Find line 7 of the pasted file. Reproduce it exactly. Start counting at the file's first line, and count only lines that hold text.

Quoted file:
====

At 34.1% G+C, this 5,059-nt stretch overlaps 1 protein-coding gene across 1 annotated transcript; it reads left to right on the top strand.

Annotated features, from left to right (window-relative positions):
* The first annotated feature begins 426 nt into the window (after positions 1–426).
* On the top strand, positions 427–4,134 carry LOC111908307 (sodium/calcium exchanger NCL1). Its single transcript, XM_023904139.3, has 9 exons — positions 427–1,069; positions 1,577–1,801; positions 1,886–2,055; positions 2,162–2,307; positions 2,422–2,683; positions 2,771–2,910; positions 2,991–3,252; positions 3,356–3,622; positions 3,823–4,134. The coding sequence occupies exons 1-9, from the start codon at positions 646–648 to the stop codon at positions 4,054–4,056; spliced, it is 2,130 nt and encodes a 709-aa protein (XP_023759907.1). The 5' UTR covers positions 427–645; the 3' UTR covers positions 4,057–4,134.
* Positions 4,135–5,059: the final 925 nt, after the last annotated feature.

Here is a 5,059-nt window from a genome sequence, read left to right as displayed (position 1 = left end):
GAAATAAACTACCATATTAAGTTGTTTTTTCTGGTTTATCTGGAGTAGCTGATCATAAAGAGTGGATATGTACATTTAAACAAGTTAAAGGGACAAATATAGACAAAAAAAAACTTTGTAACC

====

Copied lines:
GAAATAAACTACCATATTAAGTTGTTTTTTCTGGTTTATCTGGAGTAGCTGATCATAAAGAGTGGATATGTACATTTAAACAAGTTAAAGGGACAAATATAGACAAAAAAAAACTTTGTAACC